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Scientists to Review Fight Against Bird Flu at Mali Conference


Representatives from more than 100 countries are preparing to attend the fourth international conference on avian influenza, Wednesday in Bamako, Mali. Scientists fear that the rapid spread of this highly contagious virus, combined with the lack of preparation in vulnerable countries, can lead to added economic and human losses. Phuong Tran reports from Dakar.

The participants will include donors, health professionals and representatives from the livestock industry. They will discuss ways to contain the highly contagious H5N1 virus, also known as bird flu.

A conference report prepared by the World Bank says that some of the most rapid promulgation in the past year has happened in Africa, where several countries have reported the avian flu in both poultry and humans.

This report suggests Africa needs close to a half billion dollars to fight the avian flu. A veterinary consultant to the conference, Faouzi Kechrid, explains Africa's vulnerability.

Kechrid believes that the virus poses a big problem for Africa, given the nature of cattle breeding, the lack of well-developed veterinarian services and what he says is the lack of proper information for people working on non-commercial family farms.

Alex Thiermann is president of the standards committee at the Paris-based World Organization for Animal Health. The committee develops the World Trade Organization's standards for the trade of animals and animal products. Thiermann's concern is that the most vulnerable countries for the spread of avian flu are also the ones that do not have the tools to control the virus.

"The concern that we have is countries that do not have the necessary infrastructure to do an early detection, take rapid action and notify international authorities," he said. " In Africa, we have problems because either the message does not get to the farmer or the message gets to the farmer and the farmer is afraid to report it, because he or she may lose the poultry, and [they think] it may be better to move them to a neighboring village or a neighboring country."

Thiermann and Kechrid identify two conditions for a successful containment strategy. First, Thiermann points to Southeast Asia, where there was an outbreak of the virus in poultry in 2003. He thinks this region's strong veterinary infrastructure helped contain the virus.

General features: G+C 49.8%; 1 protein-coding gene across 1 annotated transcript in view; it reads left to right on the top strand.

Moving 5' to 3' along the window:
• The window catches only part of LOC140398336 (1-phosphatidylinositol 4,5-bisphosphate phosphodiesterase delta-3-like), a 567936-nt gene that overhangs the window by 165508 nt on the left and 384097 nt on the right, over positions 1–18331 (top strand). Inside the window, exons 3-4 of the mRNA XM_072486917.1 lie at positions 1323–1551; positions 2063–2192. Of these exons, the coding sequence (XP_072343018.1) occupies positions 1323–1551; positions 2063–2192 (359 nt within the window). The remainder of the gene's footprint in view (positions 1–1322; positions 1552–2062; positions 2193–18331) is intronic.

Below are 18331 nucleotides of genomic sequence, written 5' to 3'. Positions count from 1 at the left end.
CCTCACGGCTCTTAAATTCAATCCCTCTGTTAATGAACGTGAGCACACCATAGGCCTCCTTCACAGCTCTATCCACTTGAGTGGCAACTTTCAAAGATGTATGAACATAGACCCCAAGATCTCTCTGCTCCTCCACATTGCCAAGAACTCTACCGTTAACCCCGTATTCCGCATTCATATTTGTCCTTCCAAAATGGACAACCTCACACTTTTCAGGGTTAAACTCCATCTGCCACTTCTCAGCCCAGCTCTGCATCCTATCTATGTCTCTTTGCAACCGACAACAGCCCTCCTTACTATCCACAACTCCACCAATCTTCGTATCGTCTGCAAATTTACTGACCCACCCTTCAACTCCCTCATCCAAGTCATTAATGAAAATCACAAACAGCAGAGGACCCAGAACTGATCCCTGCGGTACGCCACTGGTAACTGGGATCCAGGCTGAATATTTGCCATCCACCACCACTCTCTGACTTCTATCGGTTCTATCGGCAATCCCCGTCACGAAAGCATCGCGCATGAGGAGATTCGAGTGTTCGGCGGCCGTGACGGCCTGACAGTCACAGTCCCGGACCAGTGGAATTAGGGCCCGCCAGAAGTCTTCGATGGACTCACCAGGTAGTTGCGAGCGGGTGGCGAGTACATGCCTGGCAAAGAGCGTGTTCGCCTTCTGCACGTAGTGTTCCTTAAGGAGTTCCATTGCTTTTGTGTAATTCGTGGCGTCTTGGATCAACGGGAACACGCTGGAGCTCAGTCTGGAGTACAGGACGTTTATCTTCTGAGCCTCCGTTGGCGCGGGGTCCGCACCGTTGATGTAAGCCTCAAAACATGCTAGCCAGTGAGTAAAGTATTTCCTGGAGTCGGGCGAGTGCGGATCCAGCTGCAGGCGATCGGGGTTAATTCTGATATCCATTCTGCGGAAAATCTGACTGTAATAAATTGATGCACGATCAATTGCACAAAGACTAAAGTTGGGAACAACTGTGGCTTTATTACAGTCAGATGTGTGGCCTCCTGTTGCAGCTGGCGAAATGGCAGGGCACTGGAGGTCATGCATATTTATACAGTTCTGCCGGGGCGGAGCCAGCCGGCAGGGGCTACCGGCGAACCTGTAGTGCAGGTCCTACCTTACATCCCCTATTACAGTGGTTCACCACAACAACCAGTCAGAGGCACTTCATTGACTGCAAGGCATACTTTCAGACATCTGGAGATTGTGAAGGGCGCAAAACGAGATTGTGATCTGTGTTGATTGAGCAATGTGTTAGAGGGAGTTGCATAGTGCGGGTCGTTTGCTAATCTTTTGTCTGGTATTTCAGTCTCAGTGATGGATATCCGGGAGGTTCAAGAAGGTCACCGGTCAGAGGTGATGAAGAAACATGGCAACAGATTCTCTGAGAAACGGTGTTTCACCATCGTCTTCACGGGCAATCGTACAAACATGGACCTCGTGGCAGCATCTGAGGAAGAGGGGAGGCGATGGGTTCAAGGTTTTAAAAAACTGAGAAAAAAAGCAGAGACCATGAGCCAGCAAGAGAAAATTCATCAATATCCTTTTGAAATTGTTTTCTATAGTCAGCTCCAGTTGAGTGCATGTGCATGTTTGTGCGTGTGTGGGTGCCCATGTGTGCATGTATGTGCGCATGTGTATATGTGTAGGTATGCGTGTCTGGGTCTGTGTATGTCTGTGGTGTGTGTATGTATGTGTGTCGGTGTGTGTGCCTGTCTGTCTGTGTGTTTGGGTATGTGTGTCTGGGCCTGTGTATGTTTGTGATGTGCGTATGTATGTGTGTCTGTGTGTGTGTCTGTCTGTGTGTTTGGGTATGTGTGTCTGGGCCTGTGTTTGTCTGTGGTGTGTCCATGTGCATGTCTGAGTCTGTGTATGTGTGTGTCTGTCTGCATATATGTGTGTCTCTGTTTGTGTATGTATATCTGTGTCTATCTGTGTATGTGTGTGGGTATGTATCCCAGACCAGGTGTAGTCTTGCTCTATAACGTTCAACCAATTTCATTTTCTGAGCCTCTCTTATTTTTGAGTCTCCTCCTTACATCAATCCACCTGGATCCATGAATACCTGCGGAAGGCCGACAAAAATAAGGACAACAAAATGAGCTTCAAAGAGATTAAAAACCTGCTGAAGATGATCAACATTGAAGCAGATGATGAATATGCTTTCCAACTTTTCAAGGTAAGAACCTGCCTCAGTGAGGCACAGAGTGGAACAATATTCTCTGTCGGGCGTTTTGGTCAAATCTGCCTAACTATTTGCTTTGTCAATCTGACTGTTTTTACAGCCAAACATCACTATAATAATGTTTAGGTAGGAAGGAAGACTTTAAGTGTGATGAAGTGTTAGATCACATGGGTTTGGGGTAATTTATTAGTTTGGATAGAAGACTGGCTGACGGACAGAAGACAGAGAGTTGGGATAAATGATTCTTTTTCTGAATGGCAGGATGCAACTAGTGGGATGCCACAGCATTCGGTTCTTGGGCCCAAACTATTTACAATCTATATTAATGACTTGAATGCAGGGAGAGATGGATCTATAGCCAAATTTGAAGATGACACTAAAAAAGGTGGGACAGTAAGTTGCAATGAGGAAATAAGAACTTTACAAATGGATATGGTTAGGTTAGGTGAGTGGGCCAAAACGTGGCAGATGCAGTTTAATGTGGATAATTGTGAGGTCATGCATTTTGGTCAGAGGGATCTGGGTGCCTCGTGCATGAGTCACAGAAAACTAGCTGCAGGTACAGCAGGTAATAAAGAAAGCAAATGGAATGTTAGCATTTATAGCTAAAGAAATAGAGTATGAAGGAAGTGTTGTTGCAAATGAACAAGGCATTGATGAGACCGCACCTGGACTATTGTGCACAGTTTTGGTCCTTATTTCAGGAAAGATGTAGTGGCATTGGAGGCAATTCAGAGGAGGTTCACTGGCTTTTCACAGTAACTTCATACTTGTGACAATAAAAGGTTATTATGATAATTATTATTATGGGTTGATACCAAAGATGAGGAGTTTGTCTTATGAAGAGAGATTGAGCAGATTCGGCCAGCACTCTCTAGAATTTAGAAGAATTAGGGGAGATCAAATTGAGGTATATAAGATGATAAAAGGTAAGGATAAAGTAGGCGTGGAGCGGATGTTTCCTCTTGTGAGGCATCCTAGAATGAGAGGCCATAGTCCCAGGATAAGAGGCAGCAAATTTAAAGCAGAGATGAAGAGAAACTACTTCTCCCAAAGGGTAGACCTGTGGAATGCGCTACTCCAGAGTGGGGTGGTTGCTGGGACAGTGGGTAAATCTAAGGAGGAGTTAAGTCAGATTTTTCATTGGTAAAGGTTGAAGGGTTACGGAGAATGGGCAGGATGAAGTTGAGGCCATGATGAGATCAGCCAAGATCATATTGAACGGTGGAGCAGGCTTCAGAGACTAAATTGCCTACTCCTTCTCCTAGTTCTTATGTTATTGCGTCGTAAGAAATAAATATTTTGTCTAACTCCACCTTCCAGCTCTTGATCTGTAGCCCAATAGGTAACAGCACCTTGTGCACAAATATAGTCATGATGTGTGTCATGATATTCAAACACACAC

Second, Kechrid explains how a compensation system can help encourage farmers to take early action.

Kechrid explains that the ideal situation would be that when a farmer suspects an animal of carrying the virus, he kills it. But this can seriously damage the farm's earnings. Kechrid says that is why a compensation system is needed to ease farmers' losses from killing poultry.

Since 2003, the World Bank reports that avian influenza has killed or forced the killing of 250 million poultry birds, which translates to direct economic losses for people connected to the livestock industry. According to the World Health Organization, most cases have occurred in rural households, where small flocks of poultry are kept.

The World Bank conference report says the international community needs to raise an additional $1.5 billion to control the virus. Some of this money would go to a compensation system for farmers.

Thiermann of the World Organization for Animal Health says that a similar compensation system for livestock farmers in Thailand and Vietnam contributed toward those countries' success in controlling the spread of avian flu.

Thiermann's focus goes beyond the conference, to long-term structural change.

"Tomorrow, we are going to be fighting another emerging disease. We cannot target just avian flu. We need to strengthen each country's infrastructure. Otherwise, not only those countries, but the rest of the world is going to be at risk for these new emerging diseases."

According to the World Health Organization, since the discovery of the virus in a human in 1997, there have been close to 250 laboratory confirmed human cases of avian flu, leading to more than 150 deaths. Health experts have been monitoring the H5N1 strain for almost eight years, aware that there is a chance the virus can cross over to humans and spread rapidly.